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3. KAHN & WOLTJER (1959)

The Kahn & Woltjer (1959) paper is about the motion of M31 relative to the Milky Way. This is another important paper that did not have the impact it deserved. M31 is about 750 kpc from the Milky Way and approaches the Milky Way at 118 km s−1. Kahn & Woltjer noted that the two galaxies are now approaching each other. They assumed that (i) the two galaxies were formed close together, (ii) that their combined mass was sufficient to make them a bound unit, and (iii) that they have performed the larger part of at least one orbit with a period of no more than 15 Gyr. They adopted a radial orbit (which turned out to be very close to the truth) and simple Keplerian dynamics to show that the mass of the (M31–Milky Way) system is about 20 times larger than the likely masses of the stars of the two galaxies. Their distance scale and stellar masses were roughly right. Their estimate of the total mass was > 2 × 1012 M (present estimates are about 3 × 1012 M: van der Marel et al. 2012).

Kahn & Woltjer excluded the possibility of intergalactic stars and argued that the extra required matter was in the form of intergalactic ionized gas. Their paper went on to explore the distorting effects of this gas on the Galactic disk. Maybe that was a distraction. I remain surprised that this paper had so little impact. The argument is simple and correct and has survived to the present. Kahn and Woltjer were both very respectable and well-regarded researchers. Their work should have started the dark matter revival in 1959.

My guess is that the situation for the Kahn & Woltjer paper was much as for Zwicky's much earlier paper. There was simply no theoretical framework within which to interpret the observation of such a large total mass for the (M31–Milky Way) system. Their argument is direct and compelling but made almost no impact at the time. Some weak contrary evidence (e.g. Godfredsen 1961) based on virial theorem arguments, that concluded that extra mass was not needed to bind the Local Group, may have provided a welcome escape. I will speculate later that Slipher's work suffered a somewhat parallel situation. His discoveries did not have the impact they deserved in settling the controversy about the nature of the nebulae because of work by van Maanen which convinced much of the community at the time but turned out to be incorrect.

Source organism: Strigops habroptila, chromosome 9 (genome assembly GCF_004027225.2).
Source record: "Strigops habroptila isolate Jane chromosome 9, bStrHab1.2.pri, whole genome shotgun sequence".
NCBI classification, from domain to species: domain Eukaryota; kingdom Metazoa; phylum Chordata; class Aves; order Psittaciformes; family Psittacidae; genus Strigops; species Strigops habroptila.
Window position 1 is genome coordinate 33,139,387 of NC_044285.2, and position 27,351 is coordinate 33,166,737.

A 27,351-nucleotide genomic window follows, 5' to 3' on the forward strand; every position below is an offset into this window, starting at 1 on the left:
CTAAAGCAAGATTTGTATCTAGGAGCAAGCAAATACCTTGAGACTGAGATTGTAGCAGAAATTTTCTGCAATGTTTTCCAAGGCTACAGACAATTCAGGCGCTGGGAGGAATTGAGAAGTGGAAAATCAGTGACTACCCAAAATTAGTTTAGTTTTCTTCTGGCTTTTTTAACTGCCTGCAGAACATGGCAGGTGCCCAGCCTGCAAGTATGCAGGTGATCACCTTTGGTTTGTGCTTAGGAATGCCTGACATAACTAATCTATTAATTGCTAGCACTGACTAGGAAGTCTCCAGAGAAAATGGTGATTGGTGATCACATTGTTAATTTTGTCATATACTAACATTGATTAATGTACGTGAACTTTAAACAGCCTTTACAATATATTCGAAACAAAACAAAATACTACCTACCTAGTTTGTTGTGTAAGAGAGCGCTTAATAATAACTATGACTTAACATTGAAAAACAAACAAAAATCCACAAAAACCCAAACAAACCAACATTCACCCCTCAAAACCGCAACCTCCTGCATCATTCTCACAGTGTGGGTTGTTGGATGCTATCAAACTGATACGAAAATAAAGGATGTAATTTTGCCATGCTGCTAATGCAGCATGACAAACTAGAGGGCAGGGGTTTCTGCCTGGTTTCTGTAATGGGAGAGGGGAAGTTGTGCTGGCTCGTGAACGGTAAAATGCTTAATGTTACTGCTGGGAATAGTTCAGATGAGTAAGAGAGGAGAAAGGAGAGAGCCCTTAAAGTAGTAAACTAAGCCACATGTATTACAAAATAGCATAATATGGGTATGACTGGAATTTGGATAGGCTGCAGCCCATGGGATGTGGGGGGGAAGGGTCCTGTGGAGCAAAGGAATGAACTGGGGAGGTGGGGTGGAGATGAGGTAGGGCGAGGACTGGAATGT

When the dark matter revival came in the 1970s, it was based observationally on the 21-cm rotation curves of spiral galaxies, which showed that they have massive and extended dark halos. This argument was not much more direct than the Kahn & Woltjer argument but it made an impact, even though the evidence for dark matter from rotation curves was not really secure until about 1978 when the high quality 21-cm radio synthesis data became available. The difference was that, by the early 1970s, there was a theoretical framework on the need for dark halos to stabilize disks against bar formation (e.g. Ostriker & Peebles 1973). This framework helped to sustain the quest for dark matter in galaxies through the period of controversy in the 1970s. People appear to be ready to believe observations that fit into some theoretical framework, even if the observations have a sounder basis than the theory. It allows them to come to grips with startling observations, as Eddington pointed out. In this case, the sustaining theory turned out to be only partly relevant. Most disks are now known to have bars, so there is no need to invoke a dark halo to stabilize them. In fact, dark halos are now known to be needed to promote the growth of bars via angular momentum transport.

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